Later On

A blog written for those whose interests more or less match mine.

Petraeus: stop torture and close Guantánamo

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Amanda Terkel in ThinkProgress:

In an interview this past weekend with Radio Free Europe, Gen. David Petraeus said that he supports President Obama’s decision to close the Guantanamo Bay detention facility and opposes the use of enhanced interrogation techniques:

PETRAEUS: In fact, I have long been on record as having testified and also in helping write doctrine for interrogation techniques that are completely in line with the Geneva Convention. And as a division commander in Iraq in the early days, we put out guidance very early on to make sure that our soldiers, in fact, knew that we needed to stay within those guidelines.

With respect to Guantanamo, I think that the closure in a responsible manner, obviously one that is certainly being worked out now by the Department of Justice — I talked to the attorney general the other day [and] they have a very intensive effort ongoing to determine, indeed, what to do with the detainees who are left, how to deal with them in a legal way, and if continued incarceration is necessary — again, how to take that forward.

But doing that in a responsible manner, I think, sends an important message to the world, as does the commitment of the United States to observe the Geneva Convention when it comes to the treatment of detainees.

Will Petraeus change the minds of any conservatives who are currently criticizing Obama for these same opinions? Sen. John McCain (R-AZ) has called Petraeus one of the “wisest people” he knows, and conservatives have said that it would be a “dream” to have the general run for president.

Also note this very interesting article by Spencer Ackerman in the Washington Independent:

A program that the Obama administration calls crucial to Pakistan’s fight against the Taliban is being criticized at the State Department and on Capitol Hill for overly militarizing the problem.

The dispute represents an early rift with some progressive members of Congress over discrepancies between the administration’s broad foreign policy goals and its approach to immediate challenges. One of the central aspects of the administration’s approach to the crisis in Pakistan is a new creation called the Pakistani Counterinsurgency Capabilities Fund, a $400 million annual program to give the Pakistani military equipment and training for counterinsurgency missions that it had shown little competency in waging. During April testimony, Michele Flournoy, the undersecretary of defense for policy, called it “absolutely critical to the success” of the Obama administration’s strategy in Pakistan. Both the House and the Senate showed themselves receptive to the proposal, adding the so-called PCCF to the war supplemental that passed the House on May 14 and the Senate on May 21.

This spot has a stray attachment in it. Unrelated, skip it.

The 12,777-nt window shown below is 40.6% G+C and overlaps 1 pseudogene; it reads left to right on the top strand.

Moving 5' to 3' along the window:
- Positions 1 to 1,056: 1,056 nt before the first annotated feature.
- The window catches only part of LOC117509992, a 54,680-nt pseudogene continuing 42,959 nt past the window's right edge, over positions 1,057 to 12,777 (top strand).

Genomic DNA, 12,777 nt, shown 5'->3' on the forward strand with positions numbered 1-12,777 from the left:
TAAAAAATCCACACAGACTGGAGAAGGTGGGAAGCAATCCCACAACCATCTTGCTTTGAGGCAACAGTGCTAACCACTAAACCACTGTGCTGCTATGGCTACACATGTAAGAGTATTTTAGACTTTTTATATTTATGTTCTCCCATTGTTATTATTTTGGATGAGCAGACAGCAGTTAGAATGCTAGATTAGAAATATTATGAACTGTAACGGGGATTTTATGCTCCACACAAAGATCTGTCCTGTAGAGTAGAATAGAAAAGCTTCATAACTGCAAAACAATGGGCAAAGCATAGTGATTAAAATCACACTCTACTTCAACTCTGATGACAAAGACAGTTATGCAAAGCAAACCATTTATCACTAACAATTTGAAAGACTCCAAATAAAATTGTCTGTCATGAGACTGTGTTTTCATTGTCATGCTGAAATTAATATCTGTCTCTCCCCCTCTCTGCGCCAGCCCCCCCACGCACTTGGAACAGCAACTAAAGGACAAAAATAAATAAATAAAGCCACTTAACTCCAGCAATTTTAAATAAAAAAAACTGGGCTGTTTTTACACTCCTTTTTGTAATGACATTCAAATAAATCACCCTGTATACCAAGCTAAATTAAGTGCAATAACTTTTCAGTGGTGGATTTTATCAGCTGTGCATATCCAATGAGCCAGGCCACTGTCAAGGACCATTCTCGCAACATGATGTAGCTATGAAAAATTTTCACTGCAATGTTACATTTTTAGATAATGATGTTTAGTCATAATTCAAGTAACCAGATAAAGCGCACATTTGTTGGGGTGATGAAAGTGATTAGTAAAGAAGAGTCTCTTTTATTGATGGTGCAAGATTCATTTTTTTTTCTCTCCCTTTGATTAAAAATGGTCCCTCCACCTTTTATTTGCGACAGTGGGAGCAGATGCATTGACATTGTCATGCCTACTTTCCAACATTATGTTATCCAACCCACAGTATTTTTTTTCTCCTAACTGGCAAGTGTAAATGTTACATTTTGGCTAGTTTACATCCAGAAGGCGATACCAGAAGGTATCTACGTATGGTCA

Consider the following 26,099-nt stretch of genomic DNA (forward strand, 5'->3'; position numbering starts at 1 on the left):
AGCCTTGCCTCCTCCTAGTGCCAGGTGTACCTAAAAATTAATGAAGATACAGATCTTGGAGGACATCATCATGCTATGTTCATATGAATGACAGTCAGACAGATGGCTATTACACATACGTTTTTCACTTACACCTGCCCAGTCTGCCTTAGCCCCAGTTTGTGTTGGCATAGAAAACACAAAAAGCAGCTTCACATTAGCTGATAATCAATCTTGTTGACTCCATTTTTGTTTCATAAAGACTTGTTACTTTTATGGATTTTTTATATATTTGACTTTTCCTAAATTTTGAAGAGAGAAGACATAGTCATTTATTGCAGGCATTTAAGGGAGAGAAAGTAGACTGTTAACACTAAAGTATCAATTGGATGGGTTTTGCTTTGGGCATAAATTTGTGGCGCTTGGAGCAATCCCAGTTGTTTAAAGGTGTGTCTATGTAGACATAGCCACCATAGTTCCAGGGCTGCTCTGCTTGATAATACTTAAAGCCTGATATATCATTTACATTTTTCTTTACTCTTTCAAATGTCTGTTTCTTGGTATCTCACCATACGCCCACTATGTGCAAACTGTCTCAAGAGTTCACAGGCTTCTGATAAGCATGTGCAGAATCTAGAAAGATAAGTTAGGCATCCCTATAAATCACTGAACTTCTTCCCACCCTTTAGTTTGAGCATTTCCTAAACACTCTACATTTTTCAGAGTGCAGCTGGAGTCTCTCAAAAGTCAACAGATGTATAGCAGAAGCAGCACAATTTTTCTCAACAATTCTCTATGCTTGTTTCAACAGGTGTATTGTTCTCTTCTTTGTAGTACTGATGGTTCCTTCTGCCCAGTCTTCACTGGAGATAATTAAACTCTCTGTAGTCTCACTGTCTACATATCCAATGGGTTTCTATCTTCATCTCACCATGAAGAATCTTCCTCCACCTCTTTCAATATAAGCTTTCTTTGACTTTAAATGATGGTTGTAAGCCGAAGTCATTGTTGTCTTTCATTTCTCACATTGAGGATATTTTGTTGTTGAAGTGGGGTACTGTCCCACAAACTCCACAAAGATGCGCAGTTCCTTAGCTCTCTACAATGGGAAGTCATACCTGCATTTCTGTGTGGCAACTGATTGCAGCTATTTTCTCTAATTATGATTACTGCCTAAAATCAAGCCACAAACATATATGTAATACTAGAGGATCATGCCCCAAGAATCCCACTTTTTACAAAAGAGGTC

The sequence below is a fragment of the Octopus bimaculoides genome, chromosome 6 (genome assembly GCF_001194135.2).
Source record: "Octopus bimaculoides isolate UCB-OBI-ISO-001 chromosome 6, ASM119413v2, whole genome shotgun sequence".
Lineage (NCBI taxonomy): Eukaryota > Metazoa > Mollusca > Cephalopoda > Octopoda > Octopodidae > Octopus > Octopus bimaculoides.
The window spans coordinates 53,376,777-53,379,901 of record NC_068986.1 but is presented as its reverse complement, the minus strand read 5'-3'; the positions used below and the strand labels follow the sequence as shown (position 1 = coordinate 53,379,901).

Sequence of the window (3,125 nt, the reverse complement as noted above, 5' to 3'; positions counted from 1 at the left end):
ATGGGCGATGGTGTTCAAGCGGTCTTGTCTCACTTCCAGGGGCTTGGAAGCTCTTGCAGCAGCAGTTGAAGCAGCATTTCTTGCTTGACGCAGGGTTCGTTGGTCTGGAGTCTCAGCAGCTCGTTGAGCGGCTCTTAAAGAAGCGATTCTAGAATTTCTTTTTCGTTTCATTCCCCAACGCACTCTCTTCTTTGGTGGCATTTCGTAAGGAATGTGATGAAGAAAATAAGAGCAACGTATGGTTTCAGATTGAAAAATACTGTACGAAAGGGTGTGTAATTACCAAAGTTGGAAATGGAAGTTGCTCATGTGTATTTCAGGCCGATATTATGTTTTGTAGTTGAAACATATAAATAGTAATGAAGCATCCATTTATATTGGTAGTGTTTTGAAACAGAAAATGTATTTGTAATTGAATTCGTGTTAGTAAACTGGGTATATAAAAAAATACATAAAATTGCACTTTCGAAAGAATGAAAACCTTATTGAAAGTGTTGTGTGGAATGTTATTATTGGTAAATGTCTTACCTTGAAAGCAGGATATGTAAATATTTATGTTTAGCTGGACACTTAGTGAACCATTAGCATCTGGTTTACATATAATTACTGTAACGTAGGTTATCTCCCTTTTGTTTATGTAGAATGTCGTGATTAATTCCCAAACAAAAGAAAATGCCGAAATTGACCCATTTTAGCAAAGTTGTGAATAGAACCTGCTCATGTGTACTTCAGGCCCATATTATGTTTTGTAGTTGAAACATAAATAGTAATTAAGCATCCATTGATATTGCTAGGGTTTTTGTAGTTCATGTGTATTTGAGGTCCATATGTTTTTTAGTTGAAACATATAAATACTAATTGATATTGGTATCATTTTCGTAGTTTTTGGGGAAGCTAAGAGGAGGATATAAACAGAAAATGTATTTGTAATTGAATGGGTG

At the administration’s behest, both versions of the supplemental placed the PCCF under the jurisdiction of the Defense Department, despite the State Department’s control over the government-to-government Foreign Military Sales program that typically governs aid to foreign militaries. That move has struck some on Capitol Hill — and in the State Department — as retrenchment on a core Obama administration priority: its pledge to rebalance a foreign-policy apparatus it sees as overly militarized. What’s more, an article of faith among counterinsurgency theorist/practitioners holds that its hybrid style of warfare is “80 percent political and only 20 percent military,” which further raises questions about the Obama administration’s decision to place the fund in the military’s hands.

There is no opposition to the creation of the PCCF, or the general concept that Pakistan’s military ought to receive U.S. assistance in combating a vicious insurgency that has expanded its reach over the country over the past year — a combustible mix that makes the nuclear-armed country “one of the most difficult foreign policy challenges we face,” as Sen. John Kerry (D-Mass.), chairman of the Senate Foreign Relations Committee, put it at a May 12 hearing. But members of the House International Affairs Committee and the State Department’s legislative-affairs and private international law bureaus contend that the fund ought to be placed under the auspices of the State Department.

Rep. Howard Berman (D-Calif.), the chairman of the committee, added an additional $700 million for the PCCF in the House’s version of a sprawling Pakistan aid bill — which cleared the committee on May 20 — but changed the custody of the program…

Continue reading.

Written by Leisureguy

26 May 2009 at 3:00 pm

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